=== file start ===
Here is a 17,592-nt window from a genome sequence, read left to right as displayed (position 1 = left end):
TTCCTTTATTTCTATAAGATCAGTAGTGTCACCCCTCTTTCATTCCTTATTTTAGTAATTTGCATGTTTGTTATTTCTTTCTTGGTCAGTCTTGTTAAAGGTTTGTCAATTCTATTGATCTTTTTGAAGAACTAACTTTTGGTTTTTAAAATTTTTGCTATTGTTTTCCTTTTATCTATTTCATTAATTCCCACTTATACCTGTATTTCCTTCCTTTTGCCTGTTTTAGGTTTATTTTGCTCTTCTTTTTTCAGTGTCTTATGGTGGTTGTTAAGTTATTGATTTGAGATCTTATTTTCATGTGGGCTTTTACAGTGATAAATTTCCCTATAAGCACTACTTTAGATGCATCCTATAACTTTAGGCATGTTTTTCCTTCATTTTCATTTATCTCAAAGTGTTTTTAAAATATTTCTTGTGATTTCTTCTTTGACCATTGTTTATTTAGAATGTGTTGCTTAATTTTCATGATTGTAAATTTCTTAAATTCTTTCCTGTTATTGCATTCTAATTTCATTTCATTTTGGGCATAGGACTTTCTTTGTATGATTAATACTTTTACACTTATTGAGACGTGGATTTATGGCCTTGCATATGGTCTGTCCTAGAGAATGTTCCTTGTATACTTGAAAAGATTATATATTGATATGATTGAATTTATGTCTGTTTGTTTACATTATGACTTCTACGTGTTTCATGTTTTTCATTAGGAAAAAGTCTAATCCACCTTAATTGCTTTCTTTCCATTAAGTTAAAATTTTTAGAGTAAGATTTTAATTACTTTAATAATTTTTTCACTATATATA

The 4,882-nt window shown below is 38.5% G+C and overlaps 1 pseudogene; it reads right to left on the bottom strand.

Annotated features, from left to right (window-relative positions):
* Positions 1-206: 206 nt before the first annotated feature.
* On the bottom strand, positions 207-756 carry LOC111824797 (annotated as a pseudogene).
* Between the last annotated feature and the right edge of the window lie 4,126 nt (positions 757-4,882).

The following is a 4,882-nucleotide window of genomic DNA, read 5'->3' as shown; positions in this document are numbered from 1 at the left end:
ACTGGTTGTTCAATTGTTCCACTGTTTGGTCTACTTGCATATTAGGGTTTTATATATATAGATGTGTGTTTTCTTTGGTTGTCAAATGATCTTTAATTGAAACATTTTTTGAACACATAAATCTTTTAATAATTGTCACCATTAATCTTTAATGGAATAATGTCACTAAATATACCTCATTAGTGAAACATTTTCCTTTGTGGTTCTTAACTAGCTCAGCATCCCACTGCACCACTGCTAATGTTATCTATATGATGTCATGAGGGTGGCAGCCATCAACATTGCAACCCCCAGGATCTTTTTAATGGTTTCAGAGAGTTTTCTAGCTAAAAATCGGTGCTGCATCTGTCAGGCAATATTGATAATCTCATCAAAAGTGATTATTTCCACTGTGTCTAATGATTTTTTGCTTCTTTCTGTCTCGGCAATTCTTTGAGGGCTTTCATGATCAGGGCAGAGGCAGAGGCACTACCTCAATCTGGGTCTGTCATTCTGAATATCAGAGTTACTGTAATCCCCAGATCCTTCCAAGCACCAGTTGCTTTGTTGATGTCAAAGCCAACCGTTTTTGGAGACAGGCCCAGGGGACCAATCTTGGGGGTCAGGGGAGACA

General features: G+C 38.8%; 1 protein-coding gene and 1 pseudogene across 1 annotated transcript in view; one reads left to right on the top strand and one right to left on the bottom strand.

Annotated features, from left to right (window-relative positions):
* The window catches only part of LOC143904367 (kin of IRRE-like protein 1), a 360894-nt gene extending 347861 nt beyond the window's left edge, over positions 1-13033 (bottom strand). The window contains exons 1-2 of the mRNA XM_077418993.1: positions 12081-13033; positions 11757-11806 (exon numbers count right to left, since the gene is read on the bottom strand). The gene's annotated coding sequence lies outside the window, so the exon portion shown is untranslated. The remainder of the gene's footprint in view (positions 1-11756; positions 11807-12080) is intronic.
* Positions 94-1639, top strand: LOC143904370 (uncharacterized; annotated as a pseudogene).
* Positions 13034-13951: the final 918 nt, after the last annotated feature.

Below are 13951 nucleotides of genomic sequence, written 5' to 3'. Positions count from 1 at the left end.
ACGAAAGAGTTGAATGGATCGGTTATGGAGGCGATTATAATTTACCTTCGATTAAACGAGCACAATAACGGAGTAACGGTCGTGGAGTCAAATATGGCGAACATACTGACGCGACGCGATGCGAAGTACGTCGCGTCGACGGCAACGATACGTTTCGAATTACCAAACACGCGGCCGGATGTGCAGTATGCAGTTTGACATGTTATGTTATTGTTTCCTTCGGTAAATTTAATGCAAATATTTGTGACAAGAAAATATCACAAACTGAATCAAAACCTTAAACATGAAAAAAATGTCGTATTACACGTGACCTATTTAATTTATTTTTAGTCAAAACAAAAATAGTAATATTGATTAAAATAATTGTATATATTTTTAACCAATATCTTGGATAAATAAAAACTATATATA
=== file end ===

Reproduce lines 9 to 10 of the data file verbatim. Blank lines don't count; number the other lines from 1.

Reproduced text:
ACTGGTTGTTCAATTGTTCCACTGTTTGGTCTACTTGCATATTAGGGTTTTATATATATAGATGTGTGTTTTCTTTGGTTGTCAAATGATCTTTAATTGAAACATTTTTTGAACACATAAATCTTTTAATAATTGTCACCATTAATCTTTAATGGAATAATGTCACTAAATATACCTCATTAGTGAAACATTTTCCTTTGTGGTTCTTAACTAGCTCAGCATCCCACTGCACCACTGCTAATGTTATCTATATGATGTCATGAGGGTGGCAGCCATCAACATTGCAACCCCCAGGATCTTTTTAATGGTTTCAGAGAGTTTTCTAGCTAAAAATCGGTGCTGCATCTGTCAGGCAATATTGATAATCTCATCAAAAGTGATTATTTCCACTGTGTCTAATGATTTTTTGCTTCTTTCTGTCTCGGCAATTCTTTGAGGGCTTTCATGATCAGGGCAGAGGCAGAGGCACTACCTCAATCTGGGTCTGTCATTCTGAATATCAGAGTTACTGTAATCCCCAGATCCTTCCAAGCACCAGTTGCTTTGTTGATGTCAAAGCCAACCGTTTTTGGAGACAGGCCCAGGGGACCAATCTTGGGGGTCAGGGGAGACA

General features: G+C 38.8%; 1 protein-coding gene and 1 pseudogene across 1 annotated transcript in view; one reads left to right on the top strand and one right to left on the bottom strand.